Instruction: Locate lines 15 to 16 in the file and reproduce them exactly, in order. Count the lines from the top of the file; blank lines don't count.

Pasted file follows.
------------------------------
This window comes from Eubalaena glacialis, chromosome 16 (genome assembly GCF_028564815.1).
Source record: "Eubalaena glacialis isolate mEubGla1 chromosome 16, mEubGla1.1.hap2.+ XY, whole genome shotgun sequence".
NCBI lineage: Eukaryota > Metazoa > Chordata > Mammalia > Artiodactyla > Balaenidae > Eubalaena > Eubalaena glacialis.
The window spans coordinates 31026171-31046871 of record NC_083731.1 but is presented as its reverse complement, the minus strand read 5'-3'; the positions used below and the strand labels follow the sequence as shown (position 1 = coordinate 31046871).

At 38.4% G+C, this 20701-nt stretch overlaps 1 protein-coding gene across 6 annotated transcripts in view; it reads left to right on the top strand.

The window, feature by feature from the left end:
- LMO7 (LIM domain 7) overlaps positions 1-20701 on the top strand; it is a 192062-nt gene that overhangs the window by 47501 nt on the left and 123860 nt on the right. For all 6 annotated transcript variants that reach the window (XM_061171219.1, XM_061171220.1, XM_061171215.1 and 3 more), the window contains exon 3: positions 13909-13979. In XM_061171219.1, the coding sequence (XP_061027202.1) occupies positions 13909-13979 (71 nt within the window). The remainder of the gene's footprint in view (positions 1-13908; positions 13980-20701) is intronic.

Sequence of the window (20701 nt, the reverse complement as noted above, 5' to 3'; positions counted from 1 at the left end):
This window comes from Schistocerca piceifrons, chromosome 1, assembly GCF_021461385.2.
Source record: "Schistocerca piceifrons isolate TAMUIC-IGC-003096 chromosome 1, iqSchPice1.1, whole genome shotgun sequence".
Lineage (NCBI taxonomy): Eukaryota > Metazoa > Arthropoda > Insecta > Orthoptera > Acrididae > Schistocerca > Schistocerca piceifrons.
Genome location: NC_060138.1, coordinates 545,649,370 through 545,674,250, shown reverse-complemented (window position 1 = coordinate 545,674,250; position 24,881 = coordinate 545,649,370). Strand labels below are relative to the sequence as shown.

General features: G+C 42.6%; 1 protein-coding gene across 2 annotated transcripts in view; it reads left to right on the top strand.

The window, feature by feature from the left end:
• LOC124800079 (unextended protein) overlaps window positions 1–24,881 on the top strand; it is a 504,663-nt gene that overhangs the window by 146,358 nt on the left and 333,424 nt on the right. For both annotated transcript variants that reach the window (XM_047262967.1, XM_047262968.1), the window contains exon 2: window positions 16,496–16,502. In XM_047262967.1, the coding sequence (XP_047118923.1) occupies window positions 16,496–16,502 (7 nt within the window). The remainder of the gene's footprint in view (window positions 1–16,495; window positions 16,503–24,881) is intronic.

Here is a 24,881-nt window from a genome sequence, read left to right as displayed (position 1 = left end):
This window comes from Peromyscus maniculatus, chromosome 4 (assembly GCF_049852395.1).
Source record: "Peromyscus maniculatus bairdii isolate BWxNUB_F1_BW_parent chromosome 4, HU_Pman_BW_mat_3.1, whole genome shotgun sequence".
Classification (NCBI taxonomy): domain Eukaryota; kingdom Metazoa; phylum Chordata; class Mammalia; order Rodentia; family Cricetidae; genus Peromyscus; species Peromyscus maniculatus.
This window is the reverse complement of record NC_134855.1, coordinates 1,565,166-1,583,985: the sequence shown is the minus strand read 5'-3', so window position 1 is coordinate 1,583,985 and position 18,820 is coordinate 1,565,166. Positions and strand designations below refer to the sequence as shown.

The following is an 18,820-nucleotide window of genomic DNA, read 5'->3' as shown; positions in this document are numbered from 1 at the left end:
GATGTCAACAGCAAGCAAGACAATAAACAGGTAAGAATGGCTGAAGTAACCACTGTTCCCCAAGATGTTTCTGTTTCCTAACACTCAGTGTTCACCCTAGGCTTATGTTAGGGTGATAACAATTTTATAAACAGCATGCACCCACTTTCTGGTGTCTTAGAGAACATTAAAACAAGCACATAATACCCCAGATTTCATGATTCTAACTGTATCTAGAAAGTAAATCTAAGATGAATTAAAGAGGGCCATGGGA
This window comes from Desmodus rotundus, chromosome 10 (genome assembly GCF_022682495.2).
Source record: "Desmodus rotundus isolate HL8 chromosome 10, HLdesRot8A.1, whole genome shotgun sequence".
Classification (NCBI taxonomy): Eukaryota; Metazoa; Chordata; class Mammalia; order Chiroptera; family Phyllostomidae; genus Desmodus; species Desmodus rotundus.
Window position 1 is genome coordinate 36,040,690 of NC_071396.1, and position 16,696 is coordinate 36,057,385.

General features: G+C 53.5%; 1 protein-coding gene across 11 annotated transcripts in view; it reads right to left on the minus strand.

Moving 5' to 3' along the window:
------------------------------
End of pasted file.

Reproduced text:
• LOC124800079 (unextended protein) overlaps window positions 1–24,881 on the top strand; it is a 504,663-nt gene that overhangs the window by 146,358 nt on the left and 333,424 nt on the right. For both annotated transcript variants that reach the window (XM_047262967.1, XM_047262968.1), the window contains exon 2: window positions 16,496–16,502. In XM_047262967.1, the coding sequence (XP_047118923.1) occupies window positions 16,496–16,502 (7 nt within the window). The remainder of the gene's footprint in view (window positions 1–16,495; window positions 16,503–24,881) is intronic.

Here is a 24,881-nt window from a genome sequence, read left to right as displayed (position 1 = left end):